19. This was all part, Muir said, of his “unconditional surrender” to Nature. The winds and cascading creeks seemed to sing an exulting chorus audible to anyone willing to ____________.20. Everywhere Muir turned, he believed he was witnessing the work and presence of _______.21. This is a wonderful quote by Muir: “I will follow my instincts, be myself for good or ill, and see what will be the upshot. As long as I live, I’ll hear waterfalls and birds and winds sing. I’ll interpret the rocks, learn the language of flood, storm, and the avalanche. I’ll acquaint myself with the glaciers and wild gardens, and get as near the _________ of the world as I can.” What do you think about Muir’s approach to life?22. Muir felt that he had discovered his own destiny. He would devote himself to understanding the __________________and then teach others the lessons he had learned.23. There was a dispute between Josiah D. Whitney (California’s state geologist) and John Muir about how Yosemite Valley had been formed. What did Muir believe carved Yosemite Valley? Who was right about what shaped the valley?24. James Mason Hutchings did three very important things for the national park idea. What were they? Which was the most important?a.b.c.25. Why did Muir move to Oakland?26. Muir would help to articulate for millions of Americans a deep and abiding love for their ______.Episode 1, Chapter 10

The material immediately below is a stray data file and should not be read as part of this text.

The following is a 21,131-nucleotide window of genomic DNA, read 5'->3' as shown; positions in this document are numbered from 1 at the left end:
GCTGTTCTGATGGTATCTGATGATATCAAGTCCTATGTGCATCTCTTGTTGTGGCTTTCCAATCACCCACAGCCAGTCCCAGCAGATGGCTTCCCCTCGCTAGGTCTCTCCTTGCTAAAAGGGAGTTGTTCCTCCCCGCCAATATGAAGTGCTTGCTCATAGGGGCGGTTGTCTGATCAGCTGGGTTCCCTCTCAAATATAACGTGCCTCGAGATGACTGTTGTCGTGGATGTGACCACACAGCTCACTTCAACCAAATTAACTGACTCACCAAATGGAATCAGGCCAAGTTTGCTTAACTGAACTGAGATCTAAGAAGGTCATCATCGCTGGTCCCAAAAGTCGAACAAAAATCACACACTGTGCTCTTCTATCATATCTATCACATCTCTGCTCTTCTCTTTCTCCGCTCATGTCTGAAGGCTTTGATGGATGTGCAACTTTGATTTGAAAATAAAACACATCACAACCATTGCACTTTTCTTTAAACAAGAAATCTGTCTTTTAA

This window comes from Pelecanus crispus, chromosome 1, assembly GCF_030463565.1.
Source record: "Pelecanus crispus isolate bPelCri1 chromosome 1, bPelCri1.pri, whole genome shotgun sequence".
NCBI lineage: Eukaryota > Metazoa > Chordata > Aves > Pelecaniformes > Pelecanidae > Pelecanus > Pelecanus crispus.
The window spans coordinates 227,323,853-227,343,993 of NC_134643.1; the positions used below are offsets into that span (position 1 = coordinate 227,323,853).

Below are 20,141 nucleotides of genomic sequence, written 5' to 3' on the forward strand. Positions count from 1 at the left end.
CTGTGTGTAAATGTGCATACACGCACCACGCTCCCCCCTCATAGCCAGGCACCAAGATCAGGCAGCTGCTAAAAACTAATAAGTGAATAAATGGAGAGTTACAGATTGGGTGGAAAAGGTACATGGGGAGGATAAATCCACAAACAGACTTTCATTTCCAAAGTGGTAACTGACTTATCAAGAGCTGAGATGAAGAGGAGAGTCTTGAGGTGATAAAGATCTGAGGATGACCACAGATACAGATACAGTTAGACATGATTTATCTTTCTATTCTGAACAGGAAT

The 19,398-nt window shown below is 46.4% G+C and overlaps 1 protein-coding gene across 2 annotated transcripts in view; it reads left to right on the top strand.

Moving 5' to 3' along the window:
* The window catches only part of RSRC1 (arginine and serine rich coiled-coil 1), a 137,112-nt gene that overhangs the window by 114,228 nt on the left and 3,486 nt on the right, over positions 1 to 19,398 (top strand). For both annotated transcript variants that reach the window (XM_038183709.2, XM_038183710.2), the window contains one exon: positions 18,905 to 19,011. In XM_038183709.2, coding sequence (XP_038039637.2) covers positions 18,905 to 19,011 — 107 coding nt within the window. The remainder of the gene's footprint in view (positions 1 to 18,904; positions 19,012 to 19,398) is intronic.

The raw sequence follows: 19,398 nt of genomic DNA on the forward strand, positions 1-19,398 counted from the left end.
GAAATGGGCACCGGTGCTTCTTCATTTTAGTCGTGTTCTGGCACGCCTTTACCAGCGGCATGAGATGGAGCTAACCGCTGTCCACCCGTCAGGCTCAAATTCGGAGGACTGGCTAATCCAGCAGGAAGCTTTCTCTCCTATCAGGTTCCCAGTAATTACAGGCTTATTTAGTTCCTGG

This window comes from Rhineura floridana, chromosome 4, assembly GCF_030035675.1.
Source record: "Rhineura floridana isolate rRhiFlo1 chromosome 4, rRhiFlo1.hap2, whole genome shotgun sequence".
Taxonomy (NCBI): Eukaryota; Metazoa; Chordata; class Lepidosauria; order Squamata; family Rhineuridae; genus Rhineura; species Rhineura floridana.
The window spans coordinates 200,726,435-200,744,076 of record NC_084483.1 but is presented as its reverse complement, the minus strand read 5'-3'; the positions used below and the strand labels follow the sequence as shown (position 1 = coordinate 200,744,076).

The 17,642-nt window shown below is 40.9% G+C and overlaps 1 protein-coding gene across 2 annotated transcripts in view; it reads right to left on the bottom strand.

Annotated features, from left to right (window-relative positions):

“Wildness is a Necessity”1.For five years Muir confined himself to his writing desk in Oakland, California. What did Muir write about?2.In the process he had become ____________.3.Where was he able to explore next?4.What was noteworthy about his exposure to the beliefs of Tlingit Indians in Alaska?5.What happened after Muir returned from Alaska? He got married, had two daughters, amassed wealth, but what else? (What was going on with his health?)6.Muir’s wife suggested that he go to Mount Rainier. How did that work for him?